From its cartoony, pop up book styled beginning (hosted by Adrienne Barbeau playing the voice on the radio…again!), this film entertains with ten Halloween shorts, including a bunch of serial killers who get their just deserts, the legend of a candy loving killer, a woman who can’t fall pregnant who is possessed by a demon, a war between neighbours over their Halloween displays, a kidnapping gone horribly wrong and five more.

Heaps of tributes to classic horror films with many stars and directors showing up, including Lin Shaye (A Nightmare On Elm Street), Lisa Marie (Mars Attacks), Barbara Crampton (Re-animator), Caroline Williams (Texas Chainsaw Massacre 2), Robert Rusler (A Nightmare On Elm Street 2: Freddy’s Revenge), Felissa Rose (Sleepaway Camp), Barry Bostick (Rocky Horror Picture Show), James Duval (Donnie Darko), Stuart Gordon (director of Re-animator), John Landis (An American Werewolf in London), Greg McLean (director of Wolf Creek), Mick Garris (writer of Critters 2), Drew Struzan (artist of more film posters than I care to list)… the list goes on and on! 

Tales of Halloween: Nick Principe as the killer in Friday the 31st

As one would expect, stories directed by a variety of writers and directors can be a little uneven, but all of them entertain. Some of them finish with a quick resolution which is occasionally unsatisfying, but as a complete package the film delivers. This film is a gory-as-Hell, roller coaster ride with a bunch of amusing horror shorts most of which have a fun twist to cap them off: some obvious, some not, but all entertaining.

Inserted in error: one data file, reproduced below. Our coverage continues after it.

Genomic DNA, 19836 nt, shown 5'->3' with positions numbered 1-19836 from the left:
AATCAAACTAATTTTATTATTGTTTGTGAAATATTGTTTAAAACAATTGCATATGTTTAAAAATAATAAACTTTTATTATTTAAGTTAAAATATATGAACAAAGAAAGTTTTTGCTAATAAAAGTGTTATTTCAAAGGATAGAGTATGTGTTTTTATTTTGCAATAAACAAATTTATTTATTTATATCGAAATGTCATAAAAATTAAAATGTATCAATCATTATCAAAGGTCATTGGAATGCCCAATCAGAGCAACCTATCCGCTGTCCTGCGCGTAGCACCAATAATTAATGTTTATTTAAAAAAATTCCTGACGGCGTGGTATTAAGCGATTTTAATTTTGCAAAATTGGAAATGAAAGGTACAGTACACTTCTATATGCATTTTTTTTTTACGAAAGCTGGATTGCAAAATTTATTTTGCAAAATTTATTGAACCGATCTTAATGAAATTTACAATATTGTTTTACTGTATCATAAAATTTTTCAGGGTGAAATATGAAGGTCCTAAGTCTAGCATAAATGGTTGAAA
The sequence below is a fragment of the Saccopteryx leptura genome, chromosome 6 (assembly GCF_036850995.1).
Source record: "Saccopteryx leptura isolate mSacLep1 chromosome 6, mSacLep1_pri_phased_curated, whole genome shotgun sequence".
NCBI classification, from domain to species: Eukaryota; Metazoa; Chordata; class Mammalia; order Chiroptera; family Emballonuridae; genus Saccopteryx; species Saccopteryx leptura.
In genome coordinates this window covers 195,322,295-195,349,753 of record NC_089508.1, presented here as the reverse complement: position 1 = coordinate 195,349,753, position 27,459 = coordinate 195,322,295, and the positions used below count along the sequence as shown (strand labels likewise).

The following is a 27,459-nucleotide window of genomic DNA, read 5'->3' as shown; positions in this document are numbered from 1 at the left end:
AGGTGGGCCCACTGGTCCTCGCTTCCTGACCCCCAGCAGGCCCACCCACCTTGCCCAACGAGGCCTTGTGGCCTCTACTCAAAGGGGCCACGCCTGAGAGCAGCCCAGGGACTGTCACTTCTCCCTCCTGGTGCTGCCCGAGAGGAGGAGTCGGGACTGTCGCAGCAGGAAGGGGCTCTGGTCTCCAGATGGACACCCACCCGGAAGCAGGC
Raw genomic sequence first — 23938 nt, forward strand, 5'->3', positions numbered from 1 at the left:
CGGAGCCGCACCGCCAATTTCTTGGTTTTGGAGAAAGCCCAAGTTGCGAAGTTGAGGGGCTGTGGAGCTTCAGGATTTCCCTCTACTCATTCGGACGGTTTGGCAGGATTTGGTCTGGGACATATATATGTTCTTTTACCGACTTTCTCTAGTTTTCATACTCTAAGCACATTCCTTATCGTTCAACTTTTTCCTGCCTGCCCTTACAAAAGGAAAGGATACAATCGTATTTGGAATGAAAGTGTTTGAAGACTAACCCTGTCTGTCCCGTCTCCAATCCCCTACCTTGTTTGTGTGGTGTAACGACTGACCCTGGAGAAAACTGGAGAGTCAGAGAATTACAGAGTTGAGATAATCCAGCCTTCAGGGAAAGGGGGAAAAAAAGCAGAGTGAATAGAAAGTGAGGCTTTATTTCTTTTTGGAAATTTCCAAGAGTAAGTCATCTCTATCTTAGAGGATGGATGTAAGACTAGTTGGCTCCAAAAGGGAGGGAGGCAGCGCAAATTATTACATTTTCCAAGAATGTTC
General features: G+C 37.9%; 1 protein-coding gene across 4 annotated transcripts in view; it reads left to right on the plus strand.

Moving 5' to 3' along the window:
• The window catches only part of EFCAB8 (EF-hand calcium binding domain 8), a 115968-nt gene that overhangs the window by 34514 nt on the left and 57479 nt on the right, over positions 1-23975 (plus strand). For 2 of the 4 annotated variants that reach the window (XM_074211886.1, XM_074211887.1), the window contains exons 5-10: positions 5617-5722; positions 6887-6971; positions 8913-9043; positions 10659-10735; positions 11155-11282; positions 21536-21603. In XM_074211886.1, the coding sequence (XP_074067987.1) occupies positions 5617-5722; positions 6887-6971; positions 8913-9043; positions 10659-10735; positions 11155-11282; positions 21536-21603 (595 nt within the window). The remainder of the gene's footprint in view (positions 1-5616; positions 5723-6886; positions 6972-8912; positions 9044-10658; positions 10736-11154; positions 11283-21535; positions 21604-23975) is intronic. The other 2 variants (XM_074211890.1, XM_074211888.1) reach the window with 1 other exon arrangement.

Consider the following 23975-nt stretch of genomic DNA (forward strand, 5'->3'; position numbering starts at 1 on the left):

The soundtrack is heaps of fun too, ranging from the metalest of metal, to 80s-inspired synth which suits each tale as it unfolds.

This is truly made for horror fans though, as you, like I, will spend most of your time laughing at genre references, or crying out ‘hey isn’t that (insert name here)?’

Score: *****

Tales of Halloween bluray menu screen. Not present; any extras.

Format: The reviewed copy of Tales of Halloween was the Australian region B bluray, which runs for approximately 97 minutes. The film is presented in a 2.35:1 video with a DTS-HD 5.1 audio and both are, as one would expect from a modern film, perfect.

Score: *****

Extras: A modern film with NO extras made by multiple directors with NO extras? Poo on you, sirs!

Score: 0

WISIA: Anthology films are ALWAYS a rewatch if just for how much there is to take in! With the quality and variety of directors in this one, it certainly includes it in that ideal!

Caveat: This ‘anthology’ suggestion of being perpetual rewatchers does not include the miserable Creepshow 3. Just sayin’!

Tales of Halloween: a traditional Halloween decoration from This Means War

Countdown to Halloween #7: Slugs (1988)

One from the re-watch pile…
Slugs (1988)

Arrow Films’ Slugs: awesome art by Wes Benscoter